© NASA/Hubble Space Telescope

Mars at opposition

Sun, 22 May 2016 at07:10 EDT(698 days ago)
11:10 UTC

Dominic Ford, Editor
From the Outer Planets feed

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Ashburn
The sky at

Mars will be well placed for observation, in the constellation Scorpius. It will be visible for much of the night, reaching its highest point in the sky at around midnight local time.

From Ashburn (click to change), it will be visible between 21:05 and 05:01. It will become accessible at around 21:05, when it rises 7° above your south-eastern horizon, and then reach its highest point in the sky at 01:05, 29° above your southern horizon. It will become inaccessible at around 05:01 when it sinks to 8° above your south-western horizon.

Mars opposite the Sun

This optimal positioning occurs when Mars is almost directly opposite the Sun in the sky. Since the Sun reaches its greatest distance below the horizon at midnight, the point opposite to it is highest in the sky at the same time.

At around the same time that Mars passes opposition, it also makes its closest approach to the Earth – termed its perigee – making it appear at its brightest and largest.

This happens because when Mars lies opposite the Sun in the sky, the solar system is lined up so that Mars, the Earth and the Sun form a straight line with the Earth in the middle, on the same side of the Sun as Mars.

The time of Mars's perigee is an especially good time to observe it, since it neighbors the Earth in the solar system and has the greatest variation of all of the planets in its distance from the Earth. This in turn leads to a large variation in its apparent size and brightness.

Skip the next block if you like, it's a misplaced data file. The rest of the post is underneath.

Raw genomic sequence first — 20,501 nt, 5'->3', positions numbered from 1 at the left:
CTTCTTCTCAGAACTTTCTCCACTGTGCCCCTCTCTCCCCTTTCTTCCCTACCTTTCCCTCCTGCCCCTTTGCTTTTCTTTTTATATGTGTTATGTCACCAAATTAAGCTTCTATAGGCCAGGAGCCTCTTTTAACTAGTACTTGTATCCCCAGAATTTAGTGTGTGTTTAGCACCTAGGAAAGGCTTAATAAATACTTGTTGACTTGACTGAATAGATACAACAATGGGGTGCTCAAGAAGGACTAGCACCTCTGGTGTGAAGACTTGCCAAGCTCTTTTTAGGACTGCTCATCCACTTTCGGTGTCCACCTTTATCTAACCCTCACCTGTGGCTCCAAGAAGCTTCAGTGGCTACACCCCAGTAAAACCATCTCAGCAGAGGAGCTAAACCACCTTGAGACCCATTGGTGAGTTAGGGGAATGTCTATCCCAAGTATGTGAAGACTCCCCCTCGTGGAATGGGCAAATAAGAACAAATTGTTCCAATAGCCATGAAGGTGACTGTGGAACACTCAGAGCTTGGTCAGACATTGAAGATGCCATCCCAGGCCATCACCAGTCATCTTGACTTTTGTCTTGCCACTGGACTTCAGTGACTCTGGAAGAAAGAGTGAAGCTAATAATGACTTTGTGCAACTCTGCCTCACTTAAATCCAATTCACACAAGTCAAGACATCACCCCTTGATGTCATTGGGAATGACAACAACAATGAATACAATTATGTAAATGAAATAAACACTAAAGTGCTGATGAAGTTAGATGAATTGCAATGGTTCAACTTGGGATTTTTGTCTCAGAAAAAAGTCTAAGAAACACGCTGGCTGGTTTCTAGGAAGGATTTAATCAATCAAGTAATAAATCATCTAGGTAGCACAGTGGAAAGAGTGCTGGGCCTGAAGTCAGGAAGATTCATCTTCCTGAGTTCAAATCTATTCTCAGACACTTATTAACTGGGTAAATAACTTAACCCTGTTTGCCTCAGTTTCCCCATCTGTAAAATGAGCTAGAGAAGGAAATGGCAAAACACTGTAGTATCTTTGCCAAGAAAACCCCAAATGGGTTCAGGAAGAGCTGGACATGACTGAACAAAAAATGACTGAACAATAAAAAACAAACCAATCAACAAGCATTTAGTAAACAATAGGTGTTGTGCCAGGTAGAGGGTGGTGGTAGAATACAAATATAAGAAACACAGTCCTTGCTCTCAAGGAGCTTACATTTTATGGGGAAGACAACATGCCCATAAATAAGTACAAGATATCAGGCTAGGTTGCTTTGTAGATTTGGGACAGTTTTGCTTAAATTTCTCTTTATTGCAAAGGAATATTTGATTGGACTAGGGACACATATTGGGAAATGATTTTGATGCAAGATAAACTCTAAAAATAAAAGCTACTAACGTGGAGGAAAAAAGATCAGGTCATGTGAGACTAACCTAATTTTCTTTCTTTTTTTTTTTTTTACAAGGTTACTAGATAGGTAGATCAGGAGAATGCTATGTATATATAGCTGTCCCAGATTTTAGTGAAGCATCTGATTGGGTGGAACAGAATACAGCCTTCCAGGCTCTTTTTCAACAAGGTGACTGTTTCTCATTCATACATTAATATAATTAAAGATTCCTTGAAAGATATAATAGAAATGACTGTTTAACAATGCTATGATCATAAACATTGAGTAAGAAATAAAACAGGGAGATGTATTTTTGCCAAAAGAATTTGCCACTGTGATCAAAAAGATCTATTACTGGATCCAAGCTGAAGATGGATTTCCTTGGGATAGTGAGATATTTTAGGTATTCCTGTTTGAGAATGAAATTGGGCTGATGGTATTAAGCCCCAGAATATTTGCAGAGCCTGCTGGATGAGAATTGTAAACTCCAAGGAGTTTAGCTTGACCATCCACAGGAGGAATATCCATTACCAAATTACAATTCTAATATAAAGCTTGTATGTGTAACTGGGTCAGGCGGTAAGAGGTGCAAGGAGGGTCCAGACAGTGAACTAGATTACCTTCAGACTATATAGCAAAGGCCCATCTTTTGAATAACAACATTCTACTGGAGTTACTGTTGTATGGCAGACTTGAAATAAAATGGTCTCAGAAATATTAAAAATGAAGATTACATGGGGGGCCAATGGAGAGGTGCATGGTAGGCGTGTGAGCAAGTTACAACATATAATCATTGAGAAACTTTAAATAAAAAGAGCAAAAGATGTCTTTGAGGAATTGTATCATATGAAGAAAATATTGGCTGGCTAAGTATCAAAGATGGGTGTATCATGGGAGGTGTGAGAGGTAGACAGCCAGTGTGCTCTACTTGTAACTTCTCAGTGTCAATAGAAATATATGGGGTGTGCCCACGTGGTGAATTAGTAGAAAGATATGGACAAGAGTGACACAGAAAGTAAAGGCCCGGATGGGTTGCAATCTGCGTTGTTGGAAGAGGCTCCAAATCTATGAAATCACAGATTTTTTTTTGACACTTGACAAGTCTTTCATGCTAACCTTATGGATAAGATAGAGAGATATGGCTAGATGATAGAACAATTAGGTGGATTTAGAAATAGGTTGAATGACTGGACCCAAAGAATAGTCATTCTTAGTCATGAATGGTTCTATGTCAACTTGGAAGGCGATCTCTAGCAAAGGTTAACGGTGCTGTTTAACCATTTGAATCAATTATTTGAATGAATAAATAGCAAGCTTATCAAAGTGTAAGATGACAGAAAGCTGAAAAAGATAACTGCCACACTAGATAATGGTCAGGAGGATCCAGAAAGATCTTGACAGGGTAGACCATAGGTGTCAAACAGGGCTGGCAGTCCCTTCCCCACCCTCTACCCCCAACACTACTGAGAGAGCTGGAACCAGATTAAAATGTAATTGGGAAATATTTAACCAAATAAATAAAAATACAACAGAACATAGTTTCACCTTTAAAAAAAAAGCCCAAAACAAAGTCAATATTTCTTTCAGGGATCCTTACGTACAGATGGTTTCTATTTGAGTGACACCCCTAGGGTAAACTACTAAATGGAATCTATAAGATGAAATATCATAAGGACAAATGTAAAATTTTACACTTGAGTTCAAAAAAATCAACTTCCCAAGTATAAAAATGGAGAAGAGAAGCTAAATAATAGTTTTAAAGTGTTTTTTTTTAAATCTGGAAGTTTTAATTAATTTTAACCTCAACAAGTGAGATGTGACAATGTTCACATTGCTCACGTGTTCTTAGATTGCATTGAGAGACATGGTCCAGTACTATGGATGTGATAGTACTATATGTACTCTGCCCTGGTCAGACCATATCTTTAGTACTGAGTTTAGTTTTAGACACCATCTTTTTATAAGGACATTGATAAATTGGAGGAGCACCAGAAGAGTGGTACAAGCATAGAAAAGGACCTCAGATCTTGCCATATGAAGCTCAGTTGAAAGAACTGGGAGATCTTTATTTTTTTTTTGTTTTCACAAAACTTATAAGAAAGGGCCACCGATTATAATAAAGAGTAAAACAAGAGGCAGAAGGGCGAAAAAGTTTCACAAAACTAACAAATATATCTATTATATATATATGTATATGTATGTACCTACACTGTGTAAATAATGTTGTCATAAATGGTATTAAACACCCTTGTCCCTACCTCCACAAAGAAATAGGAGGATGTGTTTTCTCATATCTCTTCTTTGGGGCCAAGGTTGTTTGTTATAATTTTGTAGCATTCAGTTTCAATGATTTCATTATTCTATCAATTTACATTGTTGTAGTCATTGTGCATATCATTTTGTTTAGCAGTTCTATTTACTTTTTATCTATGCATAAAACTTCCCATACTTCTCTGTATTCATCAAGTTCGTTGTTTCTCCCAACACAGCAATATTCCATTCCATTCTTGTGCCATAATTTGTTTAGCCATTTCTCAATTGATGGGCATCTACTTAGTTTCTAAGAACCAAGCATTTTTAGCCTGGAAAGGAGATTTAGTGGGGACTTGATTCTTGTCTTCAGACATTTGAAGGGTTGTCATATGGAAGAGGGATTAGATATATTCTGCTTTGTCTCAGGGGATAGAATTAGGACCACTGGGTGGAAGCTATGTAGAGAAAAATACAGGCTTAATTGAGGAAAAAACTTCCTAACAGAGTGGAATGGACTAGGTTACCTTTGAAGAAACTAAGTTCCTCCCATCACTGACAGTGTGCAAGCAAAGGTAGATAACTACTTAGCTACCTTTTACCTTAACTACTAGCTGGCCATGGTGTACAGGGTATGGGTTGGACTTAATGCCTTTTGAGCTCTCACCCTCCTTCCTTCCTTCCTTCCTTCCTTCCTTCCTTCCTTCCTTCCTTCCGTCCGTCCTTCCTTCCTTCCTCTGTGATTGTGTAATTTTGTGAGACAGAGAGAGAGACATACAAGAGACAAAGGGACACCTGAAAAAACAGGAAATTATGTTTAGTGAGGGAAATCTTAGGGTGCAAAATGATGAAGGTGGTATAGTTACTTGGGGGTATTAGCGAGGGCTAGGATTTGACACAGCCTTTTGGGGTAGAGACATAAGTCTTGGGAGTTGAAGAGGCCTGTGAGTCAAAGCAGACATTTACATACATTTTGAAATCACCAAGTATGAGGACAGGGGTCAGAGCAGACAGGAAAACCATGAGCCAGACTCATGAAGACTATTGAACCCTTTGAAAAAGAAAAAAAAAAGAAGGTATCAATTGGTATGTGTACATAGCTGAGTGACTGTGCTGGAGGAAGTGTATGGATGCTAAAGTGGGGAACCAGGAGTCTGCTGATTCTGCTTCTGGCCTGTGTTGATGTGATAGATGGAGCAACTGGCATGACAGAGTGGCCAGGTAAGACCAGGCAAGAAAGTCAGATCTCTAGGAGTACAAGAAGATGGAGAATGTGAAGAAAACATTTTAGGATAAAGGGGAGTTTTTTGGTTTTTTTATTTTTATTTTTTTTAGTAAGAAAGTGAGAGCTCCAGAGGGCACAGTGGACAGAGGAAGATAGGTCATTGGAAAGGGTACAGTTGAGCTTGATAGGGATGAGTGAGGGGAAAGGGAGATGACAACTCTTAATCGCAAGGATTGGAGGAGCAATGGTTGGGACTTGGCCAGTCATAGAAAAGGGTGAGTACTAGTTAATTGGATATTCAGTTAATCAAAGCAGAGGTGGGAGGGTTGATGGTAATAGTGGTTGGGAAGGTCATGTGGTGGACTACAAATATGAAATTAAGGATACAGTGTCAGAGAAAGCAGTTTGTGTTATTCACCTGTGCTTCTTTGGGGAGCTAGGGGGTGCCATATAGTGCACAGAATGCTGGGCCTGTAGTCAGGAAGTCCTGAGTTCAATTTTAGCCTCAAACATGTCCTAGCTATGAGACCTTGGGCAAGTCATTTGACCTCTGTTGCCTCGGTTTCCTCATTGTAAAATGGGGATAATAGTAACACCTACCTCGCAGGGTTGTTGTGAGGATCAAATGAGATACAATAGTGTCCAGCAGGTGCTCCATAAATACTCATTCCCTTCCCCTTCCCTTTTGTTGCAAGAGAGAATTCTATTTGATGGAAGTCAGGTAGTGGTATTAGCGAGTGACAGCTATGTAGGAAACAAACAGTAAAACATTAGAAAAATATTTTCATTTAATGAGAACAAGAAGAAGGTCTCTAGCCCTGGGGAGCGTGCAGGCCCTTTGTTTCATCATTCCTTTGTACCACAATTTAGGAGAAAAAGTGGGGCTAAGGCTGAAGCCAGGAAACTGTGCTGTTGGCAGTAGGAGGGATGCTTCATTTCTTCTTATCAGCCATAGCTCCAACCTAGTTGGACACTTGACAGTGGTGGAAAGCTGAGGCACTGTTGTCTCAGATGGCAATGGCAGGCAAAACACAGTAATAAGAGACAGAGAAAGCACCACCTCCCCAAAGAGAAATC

Mars's distance from the Earth can vary between 0.36 AU and 2.68 AU, meaning that its disk varies in diameter between 25.68" and 3.49".

When it passes opposition, Mars glides past the Earth rather quickly, and so only appears large and bright in the sky for a few weeks. A graph of the angular size of Mars at this opposition is available here, and a graph of its brightness is available here.

On this occasion, Mars will lie at a distance of 0.51 AU, and its disk will measure 18.4 arcsec in diameter, shining at magnitude -2.1. Even at its closest approach to the Earth, however, it is not possible to distinguish it as more than a star-like point of light without the aid of a telescope.

Mars in coming weeks

Over the weeks following its opposition, Mars will reach its highest point in the sky four minutes earlier each night, gradually receding from the pre-dawn morning sky while remaining visible in the evening sky for a few months.

A chart of the path of Mars across the sky in 2016 can be found here, and a chart of its rising and setting times here.

The position of Mars at the moment it passes opposition will be:

Object Right Ascension Declination Constellation Magnitude Angular Size
Mars 15h56m40s -21°36' Scorpius -2.1 18.4"

The coordinates above are given in J2000.0.

The sky on 22 May 2016
Sunrise
05:50
Sunset
20:21
Twilight ends
22:12
Twilight begins
03:58

16-day old moon
Waning Gibbous

99%

16 days old

Planets
Rise Culm. Set
Mercury 05:11 11:57 18:43
Venus 05:40 12:49 19:57
Moon 21:10 01:24 06:33
Mars 20:12 01:06 05:54
Jupiter 13:37 20:06 02:38
Saturn 21:02 01:59 06:51
All times shown in EDT.

Source

The circumstances of this event were computed using the DE405 planetary ephemeris published by the Jet Propulsion Laboratory (JPL).

This event was automatically generated by searching the ephemeris for planetary alignments which are of interest to amateur astronomers, and the text above was generated based on an estimate of your location.

Related news

22 May 2016, 07:10 EDT  –  Mars at opposition
27 Jul 2018, 01:07 EDT  –  Mars at opposition
13 Oct 2020, 19:19 EDT  –  Mars at opposition
08 Dec 2022, 00:35 EST  –  Mars at opposition

Image credit

© NASA/Hubble Space Telescope

Ashburn

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